The 'Serial' web page for the second Bowe Bergdahl podcast.

The 'Serial' web page for the second Bowe Bergdahl podcast. ()

The American soldier’s capture was a gift from God to the Taliban, the militants said; he was like “a golden chicken.” They thought so even after 15 of their fighters were killed in a raid by U.S. forces trying their hardest in the summer of 2009 to find Pfc. Bowe Bergdahl.

“Some people are worth more than a thousand men,” a Taliban fighter, told reporters from the “Serial” podcast, which is running a series of episodes about Bergdahl, who walked off his base in Afghanistan, was captured and held by the Taliban for five years, then charged with serious military crimes on his return to the U.S. “He was worth more than maybe 5,000 individuals,” said the fighter, identified as Mujahid Rahman.

The second episode of the Bergdahl series, aired Thursday, focusing on Bergdahl’s capture from the Taliban perspective and the intense, but ultimately futile, U.S. military response. Reporters for the series interviewed Taliban militants allegedly involved in Bergdahl’s capture and members of the military involved in trying to recover him.

Once the Taliban captured him hours after he walked off his post, they did their best to keep him. They moved Bergdahl constantly on the backs of motorcycles to evade U.S. troops who were flooding the region to search for him, kicking in doors sometimes just hours too late.

Although the U.S. wanted Bergdahl back, his fellow soldiers, whose nonstop, dangerous, dirty and dispiriting mission it was to find the soldier they were certain had voluntarily left his post, had little use for him, according to accounts on the podcast.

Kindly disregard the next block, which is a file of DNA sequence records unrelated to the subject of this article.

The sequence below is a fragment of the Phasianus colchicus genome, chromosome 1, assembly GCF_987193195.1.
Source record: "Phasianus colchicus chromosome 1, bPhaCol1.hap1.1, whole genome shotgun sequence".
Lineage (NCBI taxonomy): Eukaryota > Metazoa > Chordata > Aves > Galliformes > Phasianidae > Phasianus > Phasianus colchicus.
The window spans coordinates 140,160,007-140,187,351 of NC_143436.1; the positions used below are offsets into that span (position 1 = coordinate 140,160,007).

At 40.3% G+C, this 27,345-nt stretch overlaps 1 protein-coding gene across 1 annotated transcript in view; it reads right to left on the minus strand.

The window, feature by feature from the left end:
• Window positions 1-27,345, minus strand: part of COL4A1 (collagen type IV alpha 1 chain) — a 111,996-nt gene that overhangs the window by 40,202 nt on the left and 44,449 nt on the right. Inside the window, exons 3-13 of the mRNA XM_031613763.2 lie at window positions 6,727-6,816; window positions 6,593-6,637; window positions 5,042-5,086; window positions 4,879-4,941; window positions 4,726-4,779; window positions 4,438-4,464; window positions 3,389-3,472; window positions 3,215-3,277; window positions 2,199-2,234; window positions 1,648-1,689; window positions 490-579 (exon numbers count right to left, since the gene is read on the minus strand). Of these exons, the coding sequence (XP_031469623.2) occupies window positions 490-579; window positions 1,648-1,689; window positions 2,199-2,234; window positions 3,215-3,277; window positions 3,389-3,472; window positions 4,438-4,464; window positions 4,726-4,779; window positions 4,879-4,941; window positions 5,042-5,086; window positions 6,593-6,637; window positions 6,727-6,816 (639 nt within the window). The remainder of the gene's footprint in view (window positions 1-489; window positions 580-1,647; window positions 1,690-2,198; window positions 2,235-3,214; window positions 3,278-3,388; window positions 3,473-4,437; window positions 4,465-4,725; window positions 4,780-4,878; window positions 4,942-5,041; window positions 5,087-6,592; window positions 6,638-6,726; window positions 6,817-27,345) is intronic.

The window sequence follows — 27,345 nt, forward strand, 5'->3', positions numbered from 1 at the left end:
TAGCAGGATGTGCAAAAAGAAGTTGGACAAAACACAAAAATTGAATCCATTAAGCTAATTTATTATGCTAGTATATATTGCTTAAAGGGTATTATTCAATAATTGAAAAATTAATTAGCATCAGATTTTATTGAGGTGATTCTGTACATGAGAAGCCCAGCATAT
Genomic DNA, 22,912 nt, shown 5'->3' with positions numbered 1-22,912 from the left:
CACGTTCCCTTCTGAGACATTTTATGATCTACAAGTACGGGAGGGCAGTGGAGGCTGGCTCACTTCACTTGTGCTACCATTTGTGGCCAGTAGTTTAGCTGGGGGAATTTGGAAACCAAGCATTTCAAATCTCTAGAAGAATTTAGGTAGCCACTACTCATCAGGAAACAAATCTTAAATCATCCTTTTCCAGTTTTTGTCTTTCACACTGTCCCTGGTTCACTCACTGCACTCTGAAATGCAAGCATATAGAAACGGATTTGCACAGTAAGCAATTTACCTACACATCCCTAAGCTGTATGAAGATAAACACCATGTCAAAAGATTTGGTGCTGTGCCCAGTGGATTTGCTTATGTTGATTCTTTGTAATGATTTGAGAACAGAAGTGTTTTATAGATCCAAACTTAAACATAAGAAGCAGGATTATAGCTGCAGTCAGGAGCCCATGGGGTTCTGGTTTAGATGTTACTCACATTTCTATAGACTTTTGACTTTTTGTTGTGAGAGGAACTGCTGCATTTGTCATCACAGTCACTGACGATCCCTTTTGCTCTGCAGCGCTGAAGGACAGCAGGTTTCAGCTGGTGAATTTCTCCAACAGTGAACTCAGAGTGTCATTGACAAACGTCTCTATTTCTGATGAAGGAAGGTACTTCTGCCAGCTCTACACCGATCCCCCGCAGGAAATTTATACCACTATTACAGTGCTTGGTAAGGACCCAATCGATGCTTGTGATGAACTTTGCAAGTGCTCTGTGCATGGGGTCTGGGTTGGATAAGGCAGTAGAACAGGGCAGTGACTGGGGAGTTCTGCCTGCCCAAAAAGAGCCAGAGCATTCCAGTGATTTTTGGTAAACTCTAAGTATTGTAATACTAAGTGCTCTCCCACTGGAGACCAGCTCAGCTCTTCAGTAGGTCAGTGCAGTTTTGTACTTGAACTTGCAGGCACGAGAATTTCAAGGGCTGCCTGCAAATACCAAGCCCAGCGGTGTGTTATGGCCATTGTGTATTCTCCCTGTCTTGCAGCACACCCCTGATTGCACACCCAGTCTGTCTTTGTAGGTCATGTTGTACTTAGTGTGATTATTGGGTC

“If we’d found him, I think a lot of us would have shot him, if that tells you anything,” said Darryl Hanson a platoon mate interviewed for the podcast.

Unlike during the first podcast last week, Bergdahl’s voice is rarely heard. But at the beginning of this week’s episode, Bergdahl — who on Monday was referred to a general court-martial on desertion and misconduct charges that could result in his imprisonment and dishonorable discharge — discusses whether he would consider a plea bargain.

He probably wouldn’t, he explained in a phone conversation recorded some months earlier with movie producer Mark Boal. Then he wouldn’t be able to explain why he’d done what he’d done, and people would continue to hate him, he said. As frightening as it was, Bergdahl told Boal, not being able to explain himself would turn everything he’d done and everything he’d been through “into a really stupid joke.”

In last week’s episode, Bergdahl said he walked off post to inform top commanders of dangerous leadership issues in his unit. He was captured by Taliban fighters on motorcycles out in the open after daybreak, hours after leaving post. The Taliban, interviewed by “Serial” reporters and host Sarah Koenig, said that the soldier had turned up in a nomad’s “koochie” tent and that he’d been told by his soon-to-be captors that they were Afghan police.

To them, Bergdahl was an oddity, obviously “brainless,” and possibly drunk, though they said in fairness they’d never seen a drunk person.

Bergdahl was slapped and pelted with stones, he told Boal. Bergdahl was not interviewed for the podcast, but excerpts from his interview with Boal were broadcast. Bergdahl told Boal in this week’s episode he knew he’d been captured by men who would kill him “just for the amusement of shooting you.” Early on, he tried to bolt but was tackled within seconds.